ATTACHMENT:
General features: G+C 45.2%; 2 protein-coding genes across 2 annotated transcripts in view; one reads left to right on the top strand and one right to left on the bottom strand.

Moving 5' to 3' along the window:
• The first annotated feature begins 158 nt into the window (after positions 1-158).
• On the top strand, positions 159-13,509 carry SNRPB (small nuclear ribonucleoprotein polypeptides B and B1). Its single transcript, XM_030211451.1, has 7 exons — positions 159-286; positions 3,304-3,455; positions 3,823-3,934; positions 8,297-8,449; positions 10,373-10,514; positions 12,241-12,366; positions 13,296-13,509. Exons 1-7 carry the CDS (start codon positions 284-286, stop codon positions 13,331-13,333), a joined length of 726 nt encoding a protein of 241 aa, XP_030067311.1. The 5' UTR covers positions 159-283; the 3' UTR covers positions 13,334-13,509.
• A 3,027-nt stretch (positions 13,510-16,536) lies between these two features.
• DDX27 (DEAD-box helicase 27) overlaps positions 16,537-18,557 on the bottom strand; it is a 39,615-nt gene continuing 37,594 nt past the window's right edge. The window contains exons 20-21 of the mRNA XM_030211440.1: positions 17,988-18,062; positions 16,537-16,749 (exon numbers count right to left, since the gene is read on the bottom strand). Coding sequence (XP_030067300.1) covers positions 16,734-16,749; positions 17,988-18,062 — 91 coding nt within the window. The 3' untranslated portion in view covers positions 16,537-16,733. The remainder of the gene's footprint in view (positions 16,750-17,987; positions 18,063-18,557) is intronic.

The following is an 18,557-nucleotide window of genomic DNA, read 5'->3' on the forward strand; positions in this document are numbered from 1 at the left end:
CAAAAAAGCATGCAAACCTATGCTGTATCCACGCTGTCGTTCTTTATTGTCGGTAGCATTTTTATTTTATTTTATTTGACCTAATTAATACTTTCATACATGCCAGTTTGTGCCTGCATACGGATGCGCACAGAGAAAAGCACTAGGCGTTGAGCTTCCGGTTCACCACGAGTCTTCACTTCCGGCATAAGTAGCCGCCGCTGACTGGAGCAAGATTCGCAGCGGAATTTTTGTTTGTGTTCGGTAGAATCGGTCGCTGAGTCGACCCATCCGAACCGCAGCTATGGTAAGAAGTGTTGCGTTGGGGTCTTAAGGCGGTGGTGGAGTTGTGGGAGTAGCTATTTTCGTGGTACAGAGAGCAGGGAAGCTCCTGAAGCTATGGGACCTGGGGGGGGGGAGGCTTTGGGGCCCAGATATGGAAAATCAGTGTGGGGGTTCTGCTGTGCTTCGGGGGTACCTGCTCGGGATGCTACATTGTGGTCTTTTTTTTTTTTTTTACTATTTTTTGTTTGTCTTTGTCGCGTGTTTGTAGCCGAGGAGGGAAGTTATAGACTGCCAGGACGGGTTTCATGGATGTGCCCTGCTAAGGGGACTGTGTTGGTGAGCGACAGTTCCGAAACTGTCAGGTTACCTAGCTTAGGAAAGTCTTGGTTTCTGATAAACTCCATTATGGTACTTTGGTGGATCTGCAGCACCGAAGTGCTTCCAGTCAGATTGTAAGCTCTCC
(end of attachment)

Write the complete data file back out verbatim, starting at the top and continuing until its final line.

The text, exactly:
General features: G+C 45.2%; 2 protein-coding genes across 2 annotated transcripts in view; one reads left to right on the top strand and one right to left on the bottom strand.

Moving 5' to 3' along the window:
• The first annotated feature begins 158 nt into the window (after positions 1-158).
• On the top strand, positions 159-13,509 carry SNRPB (small nuclear ribonucleoprotein polypeptides B and B1). Its single transcript, XM_030211451.1, has 7 exons — positions 159-286; positions 3,304-3,455; positions 3,823-3,934; positions 8,297-8,449; positions 10,373-10,514; positions 12,241-12,366; positions 13,296-13,509. Exons 1-7 carry the CDS (start codon positions 284-286, stop codon positions 13,331-13,333), a joined length of 726 nt encoding a protein of 241 aa, XP_030067311.1. The 5' UTR covers positions 159-283; the 3' UTR covers positions 13,334-13,509.
• A 3,027-nt stretch (positions 13,510-16,536) lies between these two features.
• DDX27 (DEAD-box helicase 27) overlaps positions 16,537-18,557 on the bottom strand; it is a 39,615-nt gene continuing 37,594 nt past the window's right edge. The window contains exons 20-21 of the mRNA XM_030211440.1: positions 17,988-18,062; positions 16,537-16,749 (exon numbers count right to left, since the gene is read on the bottom strand). Coding sequence (XP_030067300.1) covers positions 16,734-16,749; positions 17,988-18,062 — 91 coding nt within the window. The 3' untranslated portion in view covers positions 16,537-16,733. The remainder of the gene's footprint in view (positions 16,750-17,987; positions 18,063-18,557) is intronic.

The following is an 18,557-nucleotide window of genomic DNA, read 5'->3' on the forward strand; positions in this document are numbered from 1 at the left end:
CAAAAAAGCATGCAAACCTATGCTGTATCCACGCTGTCGTTCTTTATTGTCGGTAGCATTTTTATTTTATTTTATTTGACCTAATTAATACTTTCATACATGCCAGTTTGTGCCTGCATACGGATGCGCACAGAGAAAAGCACTAGGCGTTGAGCTTCCGGTTCACCACGAGTCTTCACTTCCGGCATAAGTAGCCGCCGCTGACTGGAGCAAGATTCGCAGCGGAATTTTTGTTTGTGTTCGGTAGAATCGGTCGCTGAGTCGACCCATCCGAACCGCAGCTATGGTAAGAAGTGTTGCGTTGGGGTCTTAAGGCGGTGGTGGAGTTGTGGGAGTAGCTATTTTCGTGGTACAGAGAGCAGGGAAGCTCCTGAAGCTATGGGACCTGGGGGGGGGGAGGCTTTGGGGCCCAGATATGGAAAATCAGTGTGGGGGTTCTGCTGTGCTTCGGGGGTACCTGCTCGGGATGCTACATTGTGGTCTTTTTTTTTTTTTTTACTATTTTTTGTTTGTCTTTGTCGCGTGTTTGTAGCCGAGGAGGGAAGTTATAGACTGCCAGGACGGGTTTCATGGATGTGCCCTGCTAAGGGGACTGTGTTGGTGAGCGACAGTTCCGAAACTGTCAGGTTACCTAGCTTAGGAAAGTCTTGGTTTCTGATAAACTCCATTATGGTACTTTGGTGGATCTGCAGCACCGAAGTGCTTCCAGTCAGATTGTAAGCTCTCC